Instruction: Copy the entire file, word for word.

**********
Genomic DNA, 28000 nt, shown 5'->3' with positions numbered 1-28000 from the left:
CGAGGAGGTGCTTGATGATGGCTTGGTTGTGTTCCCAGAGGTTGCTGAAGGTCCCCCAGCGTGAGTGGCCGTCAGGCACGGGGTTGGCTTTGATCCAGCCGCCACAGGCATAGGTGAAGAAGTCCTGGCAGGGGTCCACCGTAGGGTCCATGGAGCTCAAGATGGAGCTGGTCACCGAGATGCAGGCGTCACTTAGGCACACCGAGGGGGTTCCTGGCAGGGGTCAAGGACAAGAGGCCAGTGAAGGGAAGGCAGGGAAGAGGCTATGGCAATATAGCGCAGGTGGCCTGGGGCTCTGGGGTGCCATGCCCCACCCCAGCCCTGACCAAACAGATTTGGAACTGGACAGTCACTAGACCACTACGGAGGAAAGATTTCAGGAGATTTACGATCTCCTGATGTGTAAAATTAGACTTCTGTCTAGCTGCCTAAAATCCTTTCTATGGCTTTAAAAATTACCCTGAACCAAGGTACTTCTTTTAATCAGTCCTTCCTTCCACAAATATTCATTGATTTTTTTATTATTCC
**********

Genomic DNA, 28000 nt, shown 5'->3' with positions numbered 1-28000 from the left:
CGAGGAGGTGCTTGATGATGGCTTGGTTGTGTTCCCAGAGGTTGCTGAAGGTCCCCCAGCGTGAGTGGCCGTCAGGCACGGGGTTGGCTTTGATCCAGCCGCCACAGGCATAGGTGAAGAAGTCCTGGCAGGGGTCCACCGTAGGGTCCATGGAGCTCAAGATGGAGCTGGTCACCGAGATGCAGGCGTCACTTAGGCACACCGAGGGGGTTCCTGGCAGGGGTCAAGGACAAGAGGCCAGTGAAGGGAAGGCAGGGAAGAGGCTATGGCAATATAGCGCAGGTGGCCTGGGGCTCTGGGGTGCCATGCCCCACCCCAGCCCTGACCAAACAGATTTGGAACTGGACAGTCACTAGACCACTACGGAGGAAAGATTTCAGGAGATTTACGATCTCCTGATGTGTAAAATTAGACTTCTGTCTAGCTGCCTAAAATCCTTTCTATGGCTTTAAAAATTACCCTGAACCAAGGTACTTCTTTTAATCAGTCCTTCCTTCCACAAATATTCATTGATTTTTTTATTATTCC